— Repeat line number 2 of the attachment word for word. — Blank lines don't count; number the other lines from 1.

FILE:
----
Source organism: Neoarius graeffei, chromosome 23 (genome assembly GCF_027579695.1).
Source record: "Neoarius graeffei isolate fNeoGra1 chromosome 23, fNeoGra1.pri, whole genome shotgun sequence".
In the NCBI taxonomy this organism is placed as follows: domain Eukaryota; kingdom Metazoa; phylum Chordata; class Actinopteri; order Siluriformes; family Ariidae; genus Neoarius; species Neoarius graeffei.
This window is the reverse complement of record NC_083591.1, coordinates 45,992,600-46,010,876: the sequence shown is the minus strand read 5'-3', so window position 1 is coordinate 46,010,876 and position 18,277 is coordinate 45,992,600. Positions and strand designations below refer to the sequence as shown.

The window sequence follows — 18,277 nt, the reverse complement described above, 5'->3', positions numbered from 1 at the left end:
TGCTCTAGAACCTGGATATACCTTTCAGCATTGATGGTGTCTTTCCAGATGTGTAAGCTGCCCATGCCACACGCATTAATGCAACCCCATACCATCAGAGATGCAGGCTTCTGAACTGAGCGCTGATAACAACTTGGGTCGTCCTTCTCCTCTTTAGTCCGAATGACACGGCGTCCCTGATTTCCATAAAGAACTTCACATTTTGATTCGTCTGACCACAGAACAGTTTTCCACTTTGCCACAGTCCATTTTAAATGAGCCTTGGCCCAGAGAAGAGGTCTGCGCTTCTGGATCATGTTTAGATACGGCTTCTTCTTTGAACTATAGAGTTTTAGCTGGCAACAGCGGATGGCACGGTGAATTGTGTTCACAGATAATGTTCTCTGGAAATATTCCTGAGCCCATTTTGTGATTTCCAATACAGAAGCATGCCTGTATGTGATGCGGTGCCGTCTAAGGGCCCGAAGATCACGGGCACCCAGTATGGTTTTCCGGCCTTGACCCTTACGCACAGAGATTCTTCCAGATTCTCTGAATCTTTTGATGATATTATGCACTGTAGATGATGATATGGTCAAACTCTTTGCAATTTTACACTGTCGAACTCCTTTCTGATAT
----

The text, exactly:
Source record: "Neoarius graeffei isolate fNeoGra1 chromosome 23, fNeoGra1.pri, whole genome shotgun sequence".